the foreman ovale and ductus arteriosus allow mixing of the blood flows sufficiently to sustain fetal growth and development. The closure of these connections after delivery separates the blood flows, so the infant becomes cyanotic (‘blue baby syndrome’).
What is treatment for transposed blood vessels leading to cyanosis
Administering prostaglandins to keep the ductus arteriosus open (PGE2)
perhaps opening of a link between the atria
Definitive treatment would usually involve the switching of the two arteries, to restore the normal blood flows
T/f spina bifida is very rare
The incidence of spina bifida is 1-2 per 1000 pregnancies, with variation between study populations. This makes it one of the most common developmental defects.
T/f surgery is a cure for spina bifida
F.... skin can be placed to protect the neural tissue instead of exposed spinal cord,
it will not address any functional problems
defects in the spinal cord often lead to damage to the nerves supplying associated tissues
Most effective treatment for spina bifida
folic acid; if the maternal diet is low in folate, then the risks of spina bifida increase
The timing of spinal development is early, so folate needs to be given before conception, preferably about 3 months beforehand.
T/f low maternal folate accounts for all spina bifida
F t has been calculate that about 70% of cases of spina bifida are due to low maternal folate, so this does not explain all of this developmental abnormality.
T/f spina bifida occurs on the lower back
spina bifida refers to two spines (the unclose neural tube)...
not necessarily a single defect, not necessarily on lower back
When does formation of neural tube occur
Formation of the neural tube, the precursor of the central nervous system occurs early in pregnancy, about 3 weeks after fertilisation (Figure 5.6.2). Fusion should occur through the neural tube, but in spina bifida this process is not completed.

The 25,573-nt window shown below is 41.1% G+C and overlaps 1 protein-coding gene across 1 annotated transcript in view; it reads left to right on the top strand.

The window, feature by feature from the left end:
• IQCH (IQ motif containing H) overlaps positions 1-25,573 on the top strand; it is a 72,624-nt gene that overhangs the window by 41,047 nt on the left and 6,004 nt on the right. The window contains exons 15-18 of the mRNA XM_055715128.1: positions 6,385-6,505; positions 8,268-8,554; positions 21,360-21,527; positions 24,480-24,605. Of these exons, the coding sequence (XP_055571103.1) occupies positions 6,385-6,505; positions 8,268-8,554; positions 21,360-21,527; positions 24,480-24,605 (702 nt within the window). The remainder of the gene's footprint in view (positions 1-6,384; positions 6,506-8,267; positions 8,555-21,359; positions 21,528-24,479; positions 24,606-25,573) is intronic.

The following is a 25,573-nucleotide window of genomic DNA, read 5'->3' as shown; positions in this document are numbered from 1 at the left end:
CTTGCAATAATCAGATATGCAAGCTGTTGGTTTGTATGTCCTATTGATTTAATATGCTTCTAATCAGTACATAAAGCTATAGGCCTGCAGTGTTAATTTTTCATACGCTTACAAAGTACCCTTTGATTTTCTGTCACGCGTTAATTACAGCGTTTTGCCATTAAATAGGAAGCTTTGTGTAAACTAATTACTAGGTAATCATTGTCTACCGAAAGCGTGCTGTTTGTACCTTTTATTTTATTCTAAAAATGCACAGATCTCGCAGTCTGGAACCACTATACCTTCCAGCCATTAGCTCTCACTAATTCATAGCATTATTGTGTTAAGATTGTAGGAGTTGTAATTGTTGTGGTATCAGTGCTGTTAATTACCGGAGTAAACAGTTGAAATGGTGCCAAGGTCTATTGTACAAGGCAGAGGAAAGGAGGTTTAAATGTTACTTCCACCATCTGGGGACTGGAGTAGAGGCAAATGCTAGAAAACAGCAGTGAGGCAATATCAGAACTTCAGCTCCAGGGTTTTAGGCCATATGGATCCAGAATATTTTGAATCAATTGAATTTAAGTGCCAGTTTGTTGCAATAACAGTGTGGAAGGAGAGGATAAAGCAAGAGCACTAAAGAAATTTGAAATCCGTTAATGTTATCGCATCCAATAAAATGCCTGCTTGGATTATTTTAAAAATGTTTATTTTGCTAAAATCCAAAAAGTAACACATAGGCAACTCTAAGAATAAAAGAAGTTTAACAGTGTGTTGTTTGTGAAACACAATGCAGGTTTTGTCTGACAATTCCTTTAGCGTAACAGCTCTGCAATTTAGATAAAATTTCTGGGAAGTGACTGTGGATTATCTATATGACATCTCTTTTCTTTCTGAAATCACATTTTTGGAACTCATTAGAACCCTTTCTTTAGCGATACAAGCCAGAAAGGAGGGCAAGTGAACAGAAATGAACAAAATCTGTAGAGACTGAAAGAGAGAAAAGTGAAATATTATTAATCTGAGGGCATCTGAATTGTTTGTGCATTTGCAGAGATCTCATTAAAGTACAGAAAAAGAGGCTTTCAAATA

What is anencephaly
compromised development of the head and skull
General aetiology is thought to be similar to spina bifida, though the result of a lack of closure of the anterior neuropore.
T/f anencephaly linked to low folate
Some studies have suggested that folic acid can also decrease the incidence of anencephaly, although the smaller numbers make it difficult to determine the scale of the benefit.
Why must the folate be taken 3 motnhs before conception to reduce spina bifida incidence
Because the maturation of the oocyte is happening at this stage
3 types of spina bifida with increasing severity
The bottom 2 likely to involve nerves and have functional implications below the level of the lesion
What does the malformation of bone tell us in spina bifida
That it is the nerves in spinal cold controlling development of the vertebral body
There is nerve defect and results in bone defect
Where does neural tube closure usually start
Starts in the middle of the neural tube and spreads from there up to head and down to tail
Differentiate the structural defect in anencephaly and spina bifida
An= anterior neiuropore
spina= posterior neuropore